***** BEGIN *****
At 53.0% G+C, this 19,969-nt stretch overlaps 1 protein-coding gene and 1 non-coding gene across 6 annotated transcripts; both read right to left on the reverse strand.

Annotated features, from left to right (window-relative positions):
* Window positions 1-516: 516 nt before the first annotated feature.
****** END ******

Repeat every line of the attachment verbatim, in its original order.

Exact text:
At 53.0% G+C, this 19,969-nt stretch overlaps 1 protein-coding gene and 1 non-coding gene across 6 annotated transcripts; both read right to left on the reverse strand.

Annotated features, from left to right (window-relative positions):
* Window positions 1-516: 516 nt before the first annotated feature.